Skip to main content

The Importance Of Cutting Tool Edge Preparation

Jan 02, 2024 Engineering Team

The microgeometry of a tool’s cutting edge has a direct impact on the tool’s performance and influences process parameters like chip formation, thermal and mechanical loading on the tool and workpiece, tool wear, and workpiece quality. It also directly impacts the workpiece’s surface finish, tool chatter, and machining tolerances.

Often the main focus when selecting and preparing cutting tools is the tool material, cutting edge shape, and tool coating. Cutting tool edge preparation is almost always overlooked, even though it is essential to ensure optimal performance of cutting tools and cost-effectively producing quality workpieces. This article will discuss what cutting-edge preparation is, its importance, recommendations, and the different types that are available.

Cutting tool edge preparation is the mechanical process of refining a tool’s cutting edge through blasting, drag finishing, and brushing to achieve homogeneous rounding along the minor and major cutting edges, and is performed after tool grinding, but before coating.

Drag finishing

Drag finishing is a reliable method to round edges, has a high degree of reproducibility, and is capable of producing edge radii between 5 and 200 µm. It is an affordable process due to its low operating and capital-investment costs, and can simultaneously smooth the chip flute and the cutting edge.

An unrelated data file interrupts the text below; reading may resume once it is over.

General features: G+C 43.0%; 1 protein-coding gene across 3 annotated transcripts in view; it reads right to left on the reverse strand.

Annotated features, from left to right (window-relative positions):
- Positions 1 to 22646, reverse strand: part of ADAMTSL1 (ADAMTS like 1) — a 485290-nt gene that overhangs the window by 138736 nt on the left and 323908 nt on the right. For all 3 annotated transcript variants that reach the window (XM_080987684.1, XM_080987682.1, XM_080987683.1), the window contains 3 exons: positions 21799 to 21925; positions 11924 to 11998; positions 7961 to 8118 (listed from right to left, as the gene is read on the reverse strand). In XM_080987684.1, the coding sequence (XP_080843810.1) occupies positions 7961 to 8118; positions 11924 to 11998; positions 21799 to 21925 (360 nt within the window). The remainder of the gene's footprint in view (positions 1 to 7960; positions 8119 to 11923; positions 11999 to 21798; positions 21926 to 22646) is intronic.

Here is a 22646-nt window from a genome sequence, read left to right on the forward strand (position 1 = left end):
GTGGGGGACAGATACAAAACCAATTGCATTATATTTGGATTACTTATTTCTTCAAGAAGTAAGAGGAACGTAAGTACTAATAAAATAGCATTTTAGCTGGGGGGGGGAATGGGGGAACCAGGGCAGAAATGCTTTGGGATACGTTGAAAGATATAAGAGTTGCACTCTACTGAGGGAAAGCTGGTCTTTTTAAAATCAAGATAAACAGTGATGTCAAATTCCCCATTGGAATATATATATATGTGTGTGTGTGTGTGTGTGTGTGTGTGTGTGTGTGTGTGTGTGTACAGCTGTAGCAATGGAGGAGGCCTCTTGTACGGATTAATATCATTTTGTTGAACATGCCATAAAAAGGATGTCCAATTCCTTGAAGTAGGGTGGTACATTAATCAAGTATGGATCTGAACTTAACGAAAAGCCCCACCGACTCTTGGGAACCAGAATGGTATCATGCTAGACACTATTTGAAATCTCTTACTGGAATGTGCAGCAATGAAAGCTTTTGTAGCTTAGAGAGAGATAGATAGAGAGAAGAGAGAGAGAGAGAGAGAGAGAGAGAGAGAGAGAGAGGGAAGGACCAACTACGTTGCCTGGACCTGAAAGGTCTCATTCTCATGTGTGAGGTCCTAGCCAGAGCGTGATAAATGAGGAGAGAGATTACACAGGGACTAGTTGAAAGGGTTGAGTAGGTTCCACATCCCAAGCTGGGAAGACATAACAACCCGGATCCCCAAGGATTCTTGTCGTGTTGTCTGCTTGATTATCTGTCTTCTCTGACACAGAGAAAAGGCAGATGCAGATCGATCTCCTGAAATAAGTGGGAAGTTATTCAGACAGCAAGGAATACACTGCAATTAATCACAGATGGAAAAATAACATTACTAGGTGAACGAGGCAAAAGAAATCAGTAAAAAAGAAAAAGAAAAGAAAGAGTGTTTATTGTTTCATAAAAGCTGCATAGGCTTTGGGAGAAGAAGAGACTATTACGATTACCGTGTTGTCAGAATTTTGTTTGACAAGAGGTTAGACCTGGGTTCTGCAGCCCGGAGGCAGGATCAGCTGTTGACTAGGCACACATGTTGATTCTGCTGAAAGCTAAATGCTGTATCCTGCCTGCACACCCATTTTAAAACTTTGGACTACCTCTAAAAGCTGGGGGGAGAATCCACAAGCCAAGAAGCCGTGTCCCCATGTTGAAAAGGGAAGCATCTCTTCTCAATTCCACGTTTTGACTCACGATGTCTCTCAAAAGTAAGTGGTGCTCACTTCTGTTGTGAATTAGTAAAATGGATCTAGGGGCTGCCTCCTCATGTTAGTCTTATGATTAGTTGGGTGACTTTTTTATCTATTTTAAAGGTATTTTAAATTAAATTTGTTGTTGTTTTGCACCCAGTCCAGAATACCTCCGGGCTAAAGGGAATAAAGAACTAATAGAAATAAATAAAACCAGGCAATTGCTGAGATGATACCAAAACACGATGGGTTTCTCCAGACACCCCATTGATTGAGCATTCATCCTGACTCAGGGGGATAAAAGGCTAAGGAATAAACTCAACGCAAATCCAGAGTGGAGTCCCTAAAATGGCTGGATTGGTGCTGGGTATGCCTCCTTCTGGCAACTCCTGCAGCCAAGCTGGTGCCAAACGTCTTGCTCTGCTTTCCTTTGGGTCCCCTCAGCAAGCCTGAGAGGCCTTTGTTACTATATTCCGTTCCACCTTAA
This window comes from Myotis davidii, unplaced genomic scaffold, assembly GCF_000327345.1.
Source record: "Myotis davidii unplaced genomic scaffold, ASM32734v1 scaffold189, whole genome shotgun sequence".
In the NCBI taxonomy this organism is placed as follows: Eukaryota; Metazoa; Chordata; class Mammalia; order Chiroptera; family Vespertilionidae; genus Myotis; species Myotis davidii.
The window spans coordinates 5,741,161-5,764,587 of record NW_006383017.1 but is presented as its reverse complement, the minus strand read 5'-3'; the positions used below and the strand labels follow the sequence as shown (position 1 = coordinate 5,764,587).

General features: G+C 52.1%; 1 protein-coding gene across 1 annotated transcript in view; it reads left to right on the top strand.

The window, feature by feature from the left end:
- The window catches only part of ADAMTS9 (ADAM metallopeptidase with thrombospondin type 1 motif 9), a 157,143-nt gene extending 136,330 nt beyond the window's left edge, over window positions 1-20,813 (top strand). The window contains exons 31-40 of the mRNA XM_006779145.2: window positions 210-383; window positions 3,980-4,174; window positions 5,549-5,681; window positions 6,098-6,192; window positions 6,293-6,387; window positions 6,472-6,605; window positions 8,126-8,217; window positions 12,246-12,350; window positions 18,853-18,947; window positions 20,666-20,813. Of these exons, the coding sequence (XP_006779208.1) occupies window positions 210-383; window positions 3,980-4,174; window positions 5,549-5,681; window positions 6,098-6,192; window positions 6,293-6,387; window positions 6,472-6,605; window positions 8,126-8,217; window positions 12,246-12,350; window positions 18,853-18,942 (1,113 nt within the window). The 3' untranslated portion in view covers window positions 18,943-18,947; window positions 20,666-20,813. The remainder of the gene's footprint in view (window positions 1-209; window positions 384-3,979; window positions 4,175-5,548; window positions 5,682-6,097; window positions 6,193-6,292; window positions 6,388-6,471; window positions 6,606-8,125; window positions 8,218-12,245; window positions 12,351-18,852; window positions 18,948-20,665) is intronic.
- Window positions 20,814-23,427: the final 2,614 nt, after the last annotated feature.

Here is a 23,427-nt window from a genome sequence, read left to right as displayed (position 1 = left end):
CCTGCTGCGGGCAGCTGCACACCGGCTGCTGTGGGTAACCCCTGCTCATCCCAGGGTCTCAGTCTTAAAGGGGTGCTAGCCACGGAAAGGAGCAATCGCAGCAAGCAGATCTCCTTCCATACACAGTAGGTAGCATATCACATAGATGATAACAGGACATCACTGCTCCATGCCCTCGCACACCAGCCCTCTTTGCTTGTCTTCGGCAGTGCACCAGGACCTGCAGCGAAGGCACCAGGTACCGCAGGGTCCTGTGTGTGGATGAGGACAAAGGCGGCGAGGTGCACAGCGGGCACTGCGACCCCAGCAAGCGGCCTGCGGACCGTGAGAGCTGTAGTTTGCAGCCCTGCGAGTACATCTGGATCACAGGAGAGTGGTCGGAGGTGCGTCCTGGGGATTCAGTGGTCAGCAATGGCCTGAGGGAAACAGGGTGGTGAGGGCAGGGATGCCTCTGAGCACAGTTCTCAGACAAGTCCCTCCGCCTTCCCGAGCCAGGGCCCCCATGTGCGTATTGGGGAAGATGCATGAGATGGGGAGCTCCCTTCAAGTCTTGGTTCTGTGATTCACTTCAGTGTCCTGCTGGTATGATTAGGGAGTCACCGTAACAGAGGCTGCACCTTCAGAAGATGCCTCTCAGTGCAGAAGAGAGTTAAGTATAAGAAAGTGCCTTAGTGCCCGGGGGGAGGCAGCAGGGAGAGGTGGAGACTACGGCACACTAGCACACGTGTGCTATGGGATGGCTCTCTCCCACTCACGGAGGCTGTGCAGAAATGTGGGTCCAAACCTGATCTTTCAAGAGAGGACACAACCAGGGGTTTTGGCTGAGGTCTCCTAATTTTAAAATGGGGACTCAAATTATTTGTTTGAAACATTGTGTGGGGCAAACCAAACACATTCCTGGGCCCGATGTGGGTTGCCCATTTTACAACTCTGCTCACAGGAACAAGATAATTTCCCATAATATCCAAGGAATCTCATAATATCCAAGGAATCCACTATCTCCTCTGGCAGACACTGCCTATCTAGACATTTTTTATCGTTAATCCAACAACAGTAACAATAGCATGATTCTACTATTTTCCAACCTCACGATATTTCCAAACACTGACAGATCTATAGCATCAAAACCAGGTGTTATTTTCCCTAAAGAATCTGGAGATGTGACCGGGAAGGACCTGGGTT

The drag finishing process clamps the tool to be prepared in a designated holder and then drags it in a circular motion through a drum containing a grinding or polishing medium. The high-speed motion creates high pressure between the workpiece and the medium, resulting in high-precision rounded edges.


Microblasting is well-established and has been proven to be very effective. It can produce an edge radius accurate to within ±5 µm (for radii up to 100 µm).

Wet blasting in particular uses compressed air to blast a slurry consisting of abrasive material and water onto a surface. The water acts as a lubricant creating a consistent flow of slurry, ensuring a consistent finish with an even and uniform surface. It also helps with preventing media particles from being left on the surface.

Other microblasting processes create unpredictable results because of heavier impacts between the media and the surface, increasing the risk of chipping and uncontrollable wear of the surface.


Brushing is recognised as a cost-effective and reliable process that is able to produce edge radii in the range of 10 µm while also polishing the cutting edge surface. It significantly increases tool life, reducing the frequency of tool preparation, and reducing the life cycle cost of the tool.

Nearly all tools have cutting edge defects. These defects are a result of the high-volume manufacturing processes. Although microscopic, the defects lead to unpredictable and erratic tool performance and even premature tool failure. These defects must be removed to achieve optimal tool performance.

Removing material from a workpiece requires significant forces, resulting in high local pressures and high temperature between the cutting edge of a tool and a workpiece. High temperatures harm the tool’s service and can cause work hardening of the workpiece, leading to the tool edge breaking down prematurely.